According to a press release from the Wilmington Chamber of Commerce, they organized the trip “to introduce the local delegation to innovative ideas, programs and initiatives which may be adapted and implemented in our community, as well as build relationships among our delegation attendees, resulting in a more cohesive team working on behalf of our community.”
The Chamber chose Richmond as a destination because of the city’s success reinventing itself from a “traditional, historic community into a thriving center for innovation and the arts,” said Chamber Chairman Mitch Lamm.
New Hanover Commissioner Jonathan Barfield was among the 28 Wilmington delegates on the trip.
“We have a lot of work to do here. They are very inclusive of all demographics there,” Barfield said of his takeaways from the trip to Richmond. He said city leaders there are doing a good job addressing poverty and bringing new jobs to the area. He was especially impressed with the efficiency of their bus system, providing a more user-friendly experience for riders.
“It’s kind of neat when you go to other communities like we did to Charleston last year, to see what kind of things they are doing” Barfield added, saying it is good for benchmarking Wilmington’s performance compared to other cities. Barfield says he and his fellow delegates are planning a debrief meeting to determine how to best implement Richmond’s best practices here.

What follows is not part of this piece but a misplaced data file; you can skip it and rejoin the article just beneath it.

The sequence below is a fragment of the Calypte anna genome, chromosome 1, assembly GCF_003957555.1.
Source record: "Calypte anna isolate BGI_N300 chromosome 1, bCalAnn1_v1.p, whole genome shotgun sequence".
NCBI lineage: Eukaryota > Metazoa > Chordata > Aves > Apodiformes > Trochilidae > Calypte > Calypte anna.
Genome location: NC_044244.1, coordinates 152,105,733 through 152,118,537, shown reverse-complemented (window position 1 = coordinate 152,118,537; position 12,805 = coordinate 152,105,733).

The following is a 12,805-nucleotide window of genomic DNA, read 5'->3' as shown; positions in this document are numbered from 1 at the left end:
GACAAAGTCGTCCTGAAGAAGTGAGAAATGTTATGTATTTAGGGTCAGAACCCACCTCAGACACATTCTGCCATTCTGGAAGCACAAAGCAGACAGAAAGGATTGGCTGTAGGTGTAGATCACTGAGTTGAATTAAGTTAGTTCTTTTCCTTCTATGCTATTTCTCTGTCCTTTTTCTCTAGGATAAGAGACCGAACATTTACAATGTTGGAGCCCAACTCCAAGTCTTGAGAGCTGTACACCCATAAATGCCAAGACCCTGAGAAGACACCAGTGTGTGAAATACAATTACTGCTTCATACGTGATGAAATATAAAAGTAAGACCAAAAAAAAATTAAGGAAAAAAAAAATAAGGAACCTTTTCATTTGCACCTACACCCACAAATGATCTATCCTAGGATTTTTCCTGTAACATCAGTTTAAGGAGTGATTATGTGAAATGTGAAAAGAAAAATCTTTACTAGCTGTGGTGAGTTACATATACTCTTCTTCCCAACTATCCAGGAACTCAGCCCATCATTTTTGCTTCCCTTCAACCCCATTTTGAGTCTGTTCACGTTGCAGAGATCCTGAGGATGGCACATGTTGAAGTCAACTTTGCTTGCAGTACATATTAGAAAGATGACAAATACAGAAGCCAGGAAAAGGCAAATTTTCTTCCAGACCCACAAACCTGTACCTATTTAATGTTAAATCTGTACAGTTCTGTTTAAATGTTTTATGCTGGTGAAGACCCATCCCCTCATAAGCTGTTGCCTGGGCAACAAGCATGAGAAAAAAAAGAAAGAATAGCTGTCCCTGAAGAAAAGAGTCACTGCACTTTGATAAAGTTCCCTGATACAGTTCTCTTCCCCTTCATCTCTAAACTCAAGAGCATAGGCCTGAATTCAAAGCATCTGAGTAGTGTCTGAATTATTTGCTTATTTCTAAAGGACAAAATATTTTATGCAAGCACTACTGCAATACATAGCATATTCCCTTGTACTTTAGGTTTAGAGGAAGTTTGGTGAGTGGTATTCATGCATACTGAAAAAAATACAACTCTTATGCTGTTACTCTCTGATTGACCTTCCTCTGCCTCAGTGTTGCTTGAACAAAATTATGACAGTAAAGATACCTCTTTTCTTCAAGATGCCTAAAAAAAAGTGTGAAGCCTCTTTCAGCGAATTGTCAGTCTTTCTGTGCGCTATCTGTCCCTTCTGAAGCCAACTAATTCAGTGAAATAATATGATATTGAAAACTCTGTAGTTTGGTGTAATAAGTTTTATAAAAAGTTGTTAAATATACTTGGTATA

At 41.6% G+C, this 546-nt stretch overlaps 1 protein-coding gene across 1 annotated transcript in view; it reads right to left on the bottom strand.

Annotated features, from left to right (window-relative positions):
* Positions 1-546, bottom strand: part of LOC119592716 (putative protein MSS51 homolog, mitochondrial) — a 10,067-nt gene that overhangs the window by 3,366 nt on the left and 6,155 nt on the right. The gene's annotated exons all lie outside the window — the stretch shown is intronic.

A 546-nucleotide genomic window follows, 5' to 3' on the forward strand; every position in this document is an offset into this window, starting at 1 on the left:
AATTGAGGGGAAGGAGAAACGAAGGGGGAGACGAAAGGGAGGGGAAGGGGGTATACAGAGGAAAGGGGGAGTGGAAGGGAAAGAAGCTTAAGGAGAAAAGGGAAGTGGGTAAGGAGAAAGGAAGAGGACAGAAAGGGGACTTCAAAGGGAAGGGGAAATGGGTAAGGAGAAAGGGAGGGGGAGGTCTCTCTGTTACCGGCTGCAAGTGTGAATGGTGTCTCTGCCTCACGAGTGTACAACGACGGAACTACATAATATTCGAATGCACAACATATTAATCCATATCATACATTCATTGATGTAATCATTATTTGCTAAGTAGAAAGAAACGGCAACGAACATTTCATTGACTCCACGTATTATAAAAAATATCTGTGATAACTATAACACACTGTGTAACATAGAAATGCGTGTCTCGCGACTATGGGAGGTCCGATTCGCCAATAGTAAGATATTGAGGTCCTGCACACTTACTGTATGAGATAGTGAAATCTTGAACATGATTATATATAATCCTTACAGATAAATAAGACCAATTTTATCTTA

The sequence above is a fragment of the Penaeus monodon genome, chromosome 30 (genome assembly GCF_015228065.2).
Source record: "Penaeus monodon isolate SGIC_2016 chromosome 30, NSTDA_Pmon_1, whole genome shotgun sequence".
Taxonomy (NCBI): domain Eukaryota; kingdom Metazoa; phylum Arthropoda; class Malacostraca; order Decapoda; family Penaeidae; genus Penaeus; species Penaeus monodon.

Jonathan Barfield spending
Barfield’s first quarter travel expenses were much lower than Dawson’s and Zapple’s, totaling $1,062. Most of that was spent in Richmond, but taxpayers did spend $25 for Barfield to attend a City African American Awards Banquet and $35 for him to attend Coastal Horizons 46th meeting.
Barfield says at both of those events, he was serving as an official representative of the county, so it was appropriate for him to expense his attendance.
Notably, Barfield is personally covering the cost to attend some other upcoming events similar to ones he charged to the county in years past. He is paying $125 to attend Pink Ribbon Luncheon Oct. 6th and $85 to attend a Cocktail Party and Celebration put on by the New Hanover Regional Medical Center Foundation October 7.
The only other charge on Barfield’s travel report was a $52 meal he expensed when he took the County Department of Social Services Director out to lunch in August. Barfield is the county’s representative on the DSS Board, and says he took the director out to eat after her annual review. That total covered both of their meals.
While the amount for both lunches is insignificant compared to the total county budget, it is much higher than the federal per diem limit of $15 per lunch allowed in the Wilmington area. That’s noteworthy because Commissioners Barfield, Dawson and Zapple have voted against binding themselves to the county travel policy governing county employees, but said they would voluntarily follow those guidelines.
The travel policy requires employees to follow federal per diem limits for meals when dining with county money.
“I don’t know what per diem is for lunch,” Barfield told us when we asked him about the charge.